By Jan Vandermosten, senior policy analyst, EU, PRI
Almost two years since the EU Sustainable Finance Taxonomy was passed into law, investors are making progress on how to evaluate and report their activities.
PRI data shows that around 400 PRI signatories used the EU taxonomy to measure sustainability outcomes in 2021 – close to 10% of signatories at the time, and this was before reporting became mandatory. These findings underline the taxonomy’s potential to drive investment decisions towards sustainability goals.
The number of investors using the EU taxonomy to measure outcomes is set to rise as the framework develops and additional reporting requirements come into force.
As the regulation evolves, it is important that capital market participants can learn from each other and innovate in terms of how they implement the taxonomy. Global regulators are increasingly looking to capital markets to deliver on sustainability objectives and promote better practices.
Encouragingly, the signatories we interviewed for our new report, ‘Implementing the EU taxonomy’, are using the framework to develop innovative products, adapt processes and improve reporting. To name a few promising developments, investors are:
- Setting up cross-functional working groups within their organisations to oversee implementation.
- Conducting due diligence on any third-party data assessments to obtain credible data and engaging with investee entities to fill any data gaps.
- Improving reporting via substantiated figures in KPI calculations, using third-party validators to verify taxonomy alignment disclosures, and providing written explanations to contextualise alignment KPIs.
- Engaging with policy makers and supervisors on the scope and content of the regulation.
- Educating end investors to raise awareness and understanding.
Despite evidence of innovation from members of our Taxonomy Practitioners Group, some significant challenges remain for investors, including:
- Timing: Investors are required to make product-level disclosures before the reporting templates for these disclosures have passed into law.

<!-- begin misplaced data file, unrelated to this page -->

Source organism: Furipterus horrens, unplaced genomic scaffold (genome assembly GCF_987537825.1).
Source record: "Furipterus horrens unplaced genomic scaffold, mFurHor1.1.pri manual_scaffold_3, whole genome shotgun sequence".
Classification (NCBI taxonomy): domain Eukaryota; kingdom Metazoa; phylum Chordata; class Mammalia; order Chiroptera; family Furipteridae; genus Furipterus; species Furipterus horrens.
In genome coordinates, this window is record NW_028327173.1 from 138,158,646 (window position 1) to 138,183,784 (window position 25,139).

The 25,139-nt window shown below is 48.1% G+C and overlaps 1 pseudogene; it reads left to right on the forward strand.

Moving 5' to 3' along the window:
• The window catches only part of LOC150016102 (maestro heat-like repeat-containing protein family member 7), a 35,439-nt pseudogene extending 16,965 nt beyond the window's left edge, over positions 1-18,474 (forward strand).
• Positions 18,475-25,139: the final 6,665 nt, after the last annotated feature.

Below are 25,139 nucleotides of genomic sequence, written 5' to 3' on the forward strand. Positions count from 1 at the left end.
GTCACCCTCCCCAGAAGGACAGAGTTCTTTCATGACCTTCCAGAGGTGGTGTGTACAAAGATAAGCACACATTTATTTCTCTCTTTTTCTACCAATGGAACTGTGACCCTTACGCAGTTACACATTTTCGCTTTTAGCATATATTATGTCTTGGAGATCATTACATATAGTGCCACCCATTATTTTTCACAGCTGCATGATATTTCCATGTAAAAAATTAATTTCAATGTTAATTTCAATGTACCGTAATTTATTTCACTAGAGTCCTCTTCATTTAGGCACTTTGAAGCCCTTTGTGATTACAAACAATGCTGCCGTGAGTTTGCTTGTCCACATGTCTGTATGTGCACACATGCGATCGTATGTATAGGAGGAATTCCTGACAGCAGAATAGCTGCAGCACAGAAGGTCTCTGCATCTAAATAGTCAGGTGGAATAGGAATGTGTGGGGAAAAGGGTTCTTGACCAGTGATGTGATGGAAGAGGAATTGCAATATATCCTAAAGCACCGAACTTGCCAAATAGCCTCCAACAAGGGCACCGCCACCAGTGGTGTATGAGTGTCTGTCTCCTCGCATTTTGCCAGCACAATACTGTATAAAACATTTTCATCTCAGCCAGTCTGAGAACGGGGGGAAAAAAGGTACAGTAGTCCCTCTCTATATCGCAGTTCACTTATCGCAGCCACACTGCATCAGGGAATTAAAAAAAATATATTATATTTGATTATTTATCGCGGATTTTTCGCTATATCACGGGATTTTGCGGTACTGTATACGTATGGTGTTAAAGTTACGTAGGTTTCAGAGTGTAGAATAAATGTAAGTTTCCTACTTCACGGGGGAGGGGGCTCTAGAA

- Data: There is limited public data on the taxonomy alignment of investee entities/assets.
- Interpretation: Investors are unclear on how certain performance thresholds should be interpreted.
It is also worth noting that the taxonomy’s interoperability and coherence with other sustainable finance regulations (e.g., the EU Green Bond Standard, EU Ecolabel, MIFID sustainability preferences, etc.) need to be ensured.
The taxonomy still provides, however, an invaluable framework for investors to promote sustainable practices. It is also a crucial tool to add weight to industry claims around responsible investment, by assessing and reporting on investors’ progress.
Key updates since we published our first report on the taxonomy in September 2020
November 2021: European Commission adopts legislative proposal for a European Single Access Point – a centralised hub of publicly available information on entities, including their sustainability performance.
December 2021: EU Taxonomy Climate Delegated Act and the EU Taxonomy Disclosures Delegated Act pass into law.
January 2022: Product-level disclosure of taxonomy alignment in relation to the first two environmental objectives (climate mitigation and climate adaption) becomes mandatory. Investors that market financial products with an environmental objective must disclose the percentage of the underlying investments that are taxonomy-aligned.
February 2022: European Commission adopts a Complementary Climate Delegated Act covering nuclear energy and gas, which is now subject to scrutiny by the European Parliament and European Council. The Platform on Sustainable Finance publishes a report on a social taxonomy.
April 2022: European Commission adopts a Delegated Regulation on taxonomy-related disclosures for financial products under the Sustainable Finance Disclosure Regulation. This Delegated Regulation is now subject to approval by the European Council and European Parliament.
Respondents to our paper highlighted the need to adopt a long-term mindset and recognise that these initial challenges will be resolved over time. As Sarah Peasey, Director of European ESG Investing at Neuberger Berman, said: “It’s like the Sagrada Família in Barcelona: it’s never going to be finished. So rather than holding back and waiting for some kind of finalisation of the taxonomy, we’ve taken the approach of going ahead.”
Alex Stevens, CEO of Greenomy, added, “The important thing is to think about timeframes. The taxonomy is here for the next 30 years at least. It might seem challenging to implement in the short term, but it’s very valuable over the long term.”
The EU taxonomy is key to responding to three challenges faced by the investment industry: substantiating claims, engaging with investees and reallocating capital. The PRI will continue to work with signatories and policy makers to shape taxonomy developments in the EU and around the world.
Read Implementing the EU taxonomy: An update to the PRI’s ‘Testing the taxonomy report’, here.
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